Have you ever taken a hiatus from working out, only to start again months and months later? If so you probably noticed that the exercise wasn’t only changing your body physically, but it also began to change the way your brain was working – for the better.

Immediate improvements in mood and brain function, along with physical improvements, are only the start of the benefits exercise can have on your body. There are also many neurological benefits that can dramatically increase your quality of life and that of humanity as a whole.

So, you may be wondering how exercise can improve brain function in a way that benefits society. Well, some neuroscientists have shown that exercising can improve our ability to focus and shift attention quickly. This could mean an increase in your ability to multitask, or it could mean better performance at work or school. No matter how you achieve it, just getting your blood flowing can help you focus more on even your most difficult tasks.

Perhaps one of the most beneficial effects of exercise is its ability to reduce stress. By exercising a few times a week, you dramatically increase the levels of key neurotransmitters like serotonin, dopamine, endorphins, and noradrenalin. These can often be depleted with inactivity, which can increase the feelings of depression and stress. Combating these heavy emotions with short exercises at least three times a week will allow your stress to melt away.

At this point, if you still don’t have enough motivation to get out there and exercise maybe this will help: exercise has beneficial effects on the hippocampus, a critical brain structure for long-term memory. The hippocampus is one of two areas of the brain where new brain cells are created throughout our lives. Thus, it is important to try and regenerate as many brain cells in this area as possible. If exercise can help you retain your long-term memories why not give it a try?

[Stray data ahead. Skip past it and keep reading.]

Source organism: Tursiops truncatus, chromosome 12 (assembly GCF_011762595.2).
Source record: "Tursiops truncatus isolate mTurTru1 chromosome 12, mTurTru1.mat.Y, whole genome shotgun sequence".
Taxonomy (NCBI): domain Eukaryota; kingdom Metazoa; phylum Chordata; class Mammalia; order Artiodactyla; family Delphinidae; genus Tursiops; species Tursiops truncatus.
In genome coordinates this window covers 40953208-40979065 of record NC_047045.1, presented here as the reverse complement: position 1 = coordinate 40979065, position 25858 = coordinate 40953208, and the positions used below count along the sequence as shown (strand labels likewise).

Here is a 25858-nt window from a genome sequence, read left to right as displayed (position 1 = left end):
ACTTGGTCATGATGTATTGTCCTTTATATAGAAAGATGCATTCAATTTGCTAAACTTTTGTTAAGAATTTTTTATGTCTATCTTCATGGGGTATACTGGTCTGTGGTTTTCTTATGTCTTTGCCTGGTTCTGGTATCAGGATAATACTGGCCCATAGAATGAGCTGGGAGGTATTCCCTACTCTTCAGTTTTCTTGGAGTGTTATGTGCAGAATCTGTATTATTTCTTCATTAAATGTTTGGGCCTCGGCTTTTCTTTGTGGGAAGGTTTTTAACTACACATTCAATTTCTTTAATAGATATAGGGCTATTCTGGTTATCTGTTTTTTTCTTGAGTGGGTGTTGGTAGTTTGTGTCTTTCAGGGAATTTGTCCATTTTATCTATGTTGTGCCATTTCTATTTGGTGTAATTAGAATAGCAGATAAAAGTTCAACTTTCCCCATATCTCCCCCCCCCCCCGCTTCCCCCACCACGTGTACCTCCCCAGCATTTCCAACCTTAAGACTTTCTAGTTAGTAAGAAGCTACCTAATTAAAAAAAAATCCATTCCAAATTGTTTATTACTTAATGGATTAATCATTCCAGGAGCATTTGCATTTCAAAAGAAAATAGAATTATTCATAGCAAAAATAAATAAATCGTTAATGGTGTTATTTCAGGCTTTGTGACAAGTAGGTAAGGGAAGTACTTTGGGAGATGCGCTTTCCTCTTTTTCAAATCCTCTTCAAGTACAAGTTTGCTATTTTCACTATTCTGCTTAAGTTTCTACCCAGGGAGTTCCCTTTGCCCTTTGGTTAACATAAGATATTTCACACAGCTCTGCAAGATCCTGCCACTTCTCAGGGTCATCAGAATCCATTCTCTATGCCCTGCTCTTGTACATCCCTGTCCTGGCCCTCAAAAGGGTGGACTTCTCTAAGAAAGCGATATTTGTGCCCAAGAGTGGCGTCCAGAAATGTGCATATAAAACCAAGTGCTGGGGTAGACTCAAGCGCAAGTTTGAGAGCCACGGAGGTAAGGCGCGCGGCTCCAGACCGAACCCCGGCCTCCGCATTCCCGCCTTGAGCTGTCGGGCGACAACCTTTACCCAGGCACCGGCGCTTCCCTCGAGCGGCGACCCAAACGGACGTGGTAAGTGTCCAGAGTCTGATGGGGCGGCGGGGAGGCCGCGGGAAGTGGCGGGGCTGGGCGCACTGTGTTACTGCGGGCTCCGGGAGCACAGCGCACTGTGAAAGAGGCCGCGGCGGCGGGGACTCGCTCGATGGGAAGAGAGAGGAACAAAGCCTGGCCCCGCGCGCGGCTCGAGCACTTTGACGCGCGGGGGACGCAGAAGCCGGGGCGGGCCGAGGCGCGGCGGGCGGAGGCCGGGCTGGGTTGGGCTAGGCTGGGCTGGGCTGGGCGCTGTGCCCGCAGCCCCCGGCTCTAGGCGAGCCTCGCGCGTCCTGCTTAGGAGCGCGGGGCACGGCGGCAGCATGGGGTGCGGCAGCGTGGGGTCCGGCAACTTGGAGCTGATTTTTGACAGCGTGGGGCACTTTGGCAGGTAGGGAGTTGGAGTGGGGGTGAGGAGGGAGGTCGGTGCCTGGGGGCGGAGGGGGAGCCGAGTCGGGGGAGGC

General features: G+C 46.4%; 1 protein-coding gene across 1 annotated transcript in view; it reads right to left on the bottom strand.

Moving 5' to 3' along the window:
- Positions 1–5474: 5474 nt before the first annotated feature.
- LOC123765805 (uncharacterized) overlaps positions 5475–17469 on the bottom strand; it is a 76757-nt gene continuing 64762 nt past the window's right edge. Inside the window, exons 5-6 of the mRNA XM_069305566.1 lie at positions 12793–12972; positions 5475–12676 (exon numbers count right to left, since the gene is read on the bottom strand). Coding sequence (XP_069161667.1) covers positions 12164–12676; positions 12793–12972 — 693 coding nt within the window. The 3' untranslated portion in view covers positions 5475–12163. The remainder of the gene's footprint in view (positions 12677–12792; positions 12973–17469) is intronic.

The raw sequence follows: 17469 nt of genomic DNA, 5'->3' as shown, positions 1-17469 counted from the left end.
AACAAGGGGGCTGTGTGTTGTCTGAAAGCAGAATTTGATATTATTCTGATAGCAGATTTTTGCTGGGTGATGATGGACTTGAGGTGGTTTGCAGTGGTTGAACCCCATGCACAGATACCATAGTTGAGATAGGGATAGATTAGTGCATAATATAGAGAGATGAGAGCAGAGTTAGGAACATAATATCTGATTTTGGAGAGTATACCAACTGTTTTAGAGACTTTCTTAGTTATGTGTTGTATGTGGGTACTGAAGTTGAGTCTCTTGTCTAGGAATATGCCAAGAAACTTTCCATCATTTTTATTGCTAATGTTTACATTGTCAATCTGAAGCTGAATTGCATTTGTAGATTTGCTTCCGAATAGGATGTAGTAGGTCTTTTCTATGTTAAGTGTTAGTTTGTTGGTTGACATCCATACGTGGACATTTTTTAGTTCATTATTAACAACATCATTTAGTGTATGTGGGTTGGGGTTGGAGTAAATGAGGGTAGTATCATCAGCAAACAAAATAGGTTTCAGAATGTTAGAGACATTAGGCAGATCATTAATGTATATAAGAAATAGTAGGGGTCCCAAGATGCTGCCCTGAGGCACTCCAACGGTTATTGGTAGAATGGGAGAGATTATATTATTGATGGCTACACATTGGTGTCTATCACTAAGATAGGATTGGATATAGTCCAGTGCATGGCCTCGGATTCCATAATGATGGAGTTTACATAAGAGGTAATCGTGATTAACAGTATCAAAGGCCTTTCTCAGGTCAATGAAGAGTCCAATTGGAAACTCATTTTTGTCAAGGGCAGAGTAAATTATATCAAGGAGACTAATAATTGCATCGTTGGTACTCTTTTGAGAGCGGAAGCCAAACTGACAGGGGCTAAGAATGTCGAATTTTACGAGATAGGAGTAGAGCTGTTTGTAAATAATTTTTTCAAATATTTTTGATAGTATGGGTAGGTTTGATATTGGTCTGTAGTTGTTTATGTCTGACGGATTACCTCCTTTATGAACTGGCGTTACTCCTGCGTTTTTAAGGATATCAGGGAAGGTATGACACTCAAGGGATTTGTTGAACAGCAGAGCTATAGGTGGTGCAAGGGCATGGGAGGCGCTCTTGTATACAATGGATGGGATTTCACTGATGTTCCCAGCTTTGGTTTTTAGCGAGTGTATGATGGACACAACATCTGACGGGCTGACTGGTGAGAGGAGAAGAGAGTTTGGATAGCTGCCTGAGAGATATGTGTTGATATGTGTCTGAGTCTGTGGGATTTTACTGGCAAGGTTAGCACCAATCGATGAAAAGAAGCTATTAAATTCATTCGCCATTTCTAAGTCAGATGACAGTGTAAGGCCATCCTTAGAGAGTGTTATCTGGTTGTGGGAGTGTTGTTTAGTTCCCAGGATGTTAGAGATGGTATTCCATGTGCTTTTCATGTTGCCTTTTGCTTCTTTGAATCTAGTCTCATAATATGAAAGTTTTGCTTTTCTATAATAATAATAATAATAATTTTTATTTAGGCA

New studies have shown that physical activity can improve memory by increasing the generation and survival of new hippocampal brain cells. This is achieved as the key growth factor for these brain cells, the Brain Derived Neurotropic Factor (BDNF), is increased.  These same studies have suggested that the brain’s hippocampus also gives people the ability to be more imaginative and creative. This means that exercise could allow students to do better at school and adults to be more creative in their workplace, potentially benefitting society as a whole.

Now, imagine if schools took into account all of the amazing effects of exercise. We would begin to see an increase in physical education programs, not a decrease. In turn, this would lead to a more creative, happier, healthier, and less stressed student population. If regular exercise were to become the norm for all children and adults, we could become a more productive society, allowing for exponential growth.

Also of interest for people living in countries with large aging populations like the US, Japan, and Germany is the effect of long-term exercise. Regular exercise throughout your life will dramatically lower your chances of falling prey to cognitive diseases like dementia and Alzheimer’s. A portion of this effect can be attributed to the life-long build up of millions of healthy and reproducing hippocampal cells. Imagine how much more you could improve your life by simply getting out there and exercising!

This evidence of improved brain function should give you a better understanding as to why exercise is so important for improved mood, better memory, increased productivity in the workplace, and preventing cognitive disease. Exercise should be a part of everybody’s life for multiple reasons. However, the improvements in brain function should be at the top of the list. So stay active and see how your life can improve!